Growing up on a farm protects from asthma

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The research team at the Flanders Institute for Biotechnology (VIB) headed by Bart Lambrecht and Hamida Hammad has shown that children growing up on a farm are protected against asthma. They also uncovered a mechanism by which this resistance occurs and pinpointed A20 as a crucial protein in this process. Further research based on these results was published in the high-impact journal Science and might aid in the development of an asthma vaccine.

Asthma originates as an inflammatory response to inhaled allergens such as house dust mites and pollen. It is thought that the rise in asthmas and allergies is due to a reduction in the infection pressure due to the modern western lifestyle that has been adopted over the last couple of decades. Early exposure to farm dust appears to protect children from asthma, hay fever and other allergies. The first set of experiments the researchers conducted demonstrated this effect in mice: animals exposed to farm dust did not develop asthma after sensitization and challenge with house dust mite (HDM), whereas the control group did show HDM-induced-asthma features.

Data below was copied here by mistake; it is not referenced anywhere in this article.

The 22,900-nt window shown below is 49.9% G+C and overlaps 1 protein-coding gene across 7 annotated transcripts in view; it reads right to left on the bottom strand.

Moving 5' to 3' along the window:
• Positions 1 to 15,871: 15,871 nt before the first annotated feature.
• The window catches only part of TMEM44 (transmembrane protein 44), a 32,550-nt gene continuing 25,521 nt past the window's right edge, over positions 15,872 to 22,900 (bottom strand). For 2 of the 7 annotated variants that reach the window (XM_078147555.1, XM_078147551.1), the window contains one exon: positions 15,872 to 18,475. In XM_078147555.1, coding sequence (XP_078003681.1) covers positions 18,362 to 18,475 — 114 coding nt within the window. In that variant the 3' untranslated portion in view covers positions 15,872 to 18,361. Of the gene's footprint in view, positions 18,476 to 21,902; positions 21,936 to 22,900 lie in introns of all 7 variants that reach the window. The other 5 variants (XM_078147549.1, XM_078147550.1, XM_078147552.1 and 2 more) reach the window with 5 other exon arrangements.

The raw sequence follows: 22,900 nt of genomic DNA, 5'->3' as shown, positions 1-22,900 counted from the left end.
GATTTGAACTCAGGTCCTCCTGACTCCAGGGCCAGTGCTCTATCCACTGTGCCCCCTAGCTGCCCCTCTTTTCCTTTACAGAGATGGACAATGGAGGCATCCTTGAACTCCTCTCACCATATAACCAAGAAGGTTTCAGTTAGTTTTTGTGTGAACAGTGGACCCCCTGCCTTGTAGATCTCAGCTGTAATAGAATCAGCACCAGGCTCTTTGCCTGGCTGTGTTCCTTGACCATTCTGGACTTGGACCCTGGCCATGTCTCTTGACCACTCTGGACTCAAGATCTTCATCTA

A20 confers protection

The ubiquitin-editing protein A20 was shown to play an essential role in mediating the protective response to farm dust. The researchers showed in a second set of experiments that A20 is upregulated in the lung epithelial cells of mice that were exposed to farm dust. A20 blocks the production of several dendritic cell-attracting cytokines, which results in a dampening of the allergic response. While wild-type mice were resistant to HDM-induced asthma after farm dust exposure, A20 knock-out mice did not respond to farm dust and developed asthma-like features.

This also applied to humans, as patients treated for asthma and other allergies displayed a shortage of the beneficial A20 protein compared to healthy individuals. Within a group of children growing up on farms, children sensitive to asthma contained a single-nucleotide polymorphism (SNP) in the gene coding for A20, TNFAIP3. This genetic variant does not function properly, increasing the risk for developing asthma. These facts suggest an important function of A20 in the resistance against asthma and the balancing of immune cells in allergies.

A cure for asthma?

Identification of the active substance within the farm dust that triggers the upregulation of A20 is an important next step. The researchers already suspect that lipopolysaccharide (LPS), a component of the cell wall of Gram-negative bacteria that is present in large quantities in farm dust, is a good candidate. However, farm dust may also contain other active components that may also be involved. Identification of a potent protective mediator could allow for the development of new allergy therapies or perhaps even an asthma vaccine.


Schuijs, Martijn J., et al. “Farm dust and endotoxin protect against allergy through A20 induction in lung epithelial cells.” Science 349.6252 (2015): 1106-1110.

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